Protecting Your Protected Health Information (PHI)

Have you ever felt nervous making a withdrawal from an ATM? Maybe someone was hovering a little too close for comfort. You might have wondered, “Did that person just see me enter my PIN?” 

Many of us have had our purse nabbed or wallet stolen. In the wrong hands, we worry our driver’s license, medical ID card and credit cards will be used to wreak havoc in our lives. And now we have to worry about our identities being stolen online, too.

Stolen identities – and health insurance scams – happen. Luckily, you can keep your protected health information (PHI) in the right hands.

Taking Charge of Your Health

Your PHI is safe when it’s only shared with people you trust.  

PHI includes medical records and other health-related documents that list personal data. They usually include your:

  • Address
  • Birthdate
  • Social Security Number1

If you’re not sure what is and isn’t PHI, ask:

  • Does the document show anything linked to my health condition?
  • Is my name on the document?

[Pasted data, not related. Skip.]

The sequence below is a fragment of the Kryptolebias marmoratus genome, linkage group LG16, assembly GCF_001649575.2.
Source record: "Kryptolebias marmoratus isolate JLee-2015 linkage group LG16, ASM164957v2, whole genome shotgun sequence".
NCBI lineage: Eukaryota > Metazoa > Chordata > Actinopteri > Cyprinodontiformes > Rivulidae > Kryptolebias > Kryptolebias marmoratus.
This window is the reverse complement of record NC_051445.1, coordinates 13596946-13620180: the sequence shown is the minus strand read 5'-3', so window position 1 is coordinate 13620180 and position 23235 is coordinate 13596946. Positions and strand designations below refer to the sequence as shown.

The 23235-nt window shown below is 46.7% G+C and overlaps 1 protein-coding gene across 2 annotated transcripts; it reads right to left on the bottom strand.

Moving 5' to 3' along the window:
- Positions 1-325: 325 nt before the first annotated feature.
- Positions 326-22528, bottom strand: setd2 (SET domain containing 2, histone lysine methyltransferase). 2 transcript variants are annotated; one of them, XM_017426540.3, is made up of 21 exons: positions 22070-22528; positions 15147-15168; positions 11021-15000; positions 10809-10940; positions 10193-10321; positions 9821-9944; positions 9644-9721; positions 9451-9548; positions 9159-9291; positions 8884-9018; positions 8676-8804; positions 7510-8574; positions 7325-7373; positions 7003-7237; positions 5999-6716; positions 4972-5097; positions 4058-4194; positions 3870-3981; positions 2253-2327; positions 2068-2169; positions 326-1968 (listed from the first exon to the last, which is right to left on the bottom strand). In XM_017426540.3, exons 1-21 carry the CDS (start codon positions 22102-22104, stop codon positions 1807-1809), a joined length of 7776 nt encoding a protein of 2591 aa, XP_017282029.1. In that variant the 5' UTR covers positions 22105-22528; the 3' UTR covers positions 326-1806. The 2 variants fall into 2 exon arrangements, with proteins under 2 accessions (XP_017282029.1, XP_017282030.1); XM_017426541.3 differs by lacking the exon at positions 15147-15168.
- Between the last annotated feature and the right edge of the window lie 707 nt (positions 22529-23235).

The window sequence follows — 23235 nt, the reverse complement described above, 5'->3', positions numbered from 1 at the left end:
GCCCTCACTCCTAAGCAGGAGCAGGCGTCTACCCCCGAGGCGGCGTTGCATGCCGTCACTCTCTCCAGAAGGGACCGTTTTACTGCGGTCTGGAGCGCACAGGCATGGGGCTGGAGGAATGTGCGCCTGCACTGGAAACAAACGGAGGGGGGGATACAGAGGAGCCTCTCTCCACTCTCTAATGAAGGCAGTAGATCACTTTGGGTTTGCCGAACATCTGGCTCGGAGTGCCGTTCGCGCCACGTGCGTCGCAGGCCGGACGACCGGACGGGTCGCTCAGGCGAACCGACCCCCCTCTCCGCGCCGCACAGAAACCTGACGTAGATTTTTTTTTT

• Can I be identified by anything shown on the document? 
  • Is the account I used to pay for care listed?

Keep in mind, if the document doesn’t relate to your health, it may not be viewed as PHI.

Standard Authorization Form

Using a standard authorization form lets you choose who has access to information about your health conditions and claims. For example, you might allow Blue Cross and Blue Shield to talk with your daughter if she’s helping manage your care. Just keep in mind using the form is your choice. You don’t have to use one if you don’t want anyone to have access to your information. We won’t release your PHI to anyone unless you give us permission to do so.

Explanation of Benefits and Dependents

As a reminder, explanation of benefits (EOB) forms are available on Blue Access for MembersSM (BAMSM). If you cover dependents on your health plan, you don’t need a standard authorization form (SAF) to receive or view their EOB information in BAM’s Claim Center. Only the policy holder can view EOB. This means dependents can’t see their EOB or those of anyone else on the plan through their account. The policy holder can share an EOB with their dependents by printing the EOB from BAM or emailing the EOB to them. If you’d like your dependent to be able to request a paper copy of an EOB for someone else on the plan, you’ll need to submit an SAF.

Be aware of your PHI, and the ways you can help ensure it’s protected and only shared with the people you choose.

Guidance Regarding Methods for De-identification of Protected Health Information in Accordance with the Health Insurance Portability and Accountability Act (HIPAA) Privacy Rule, leaving site icon U.S Department of Health & Human Services, 2022
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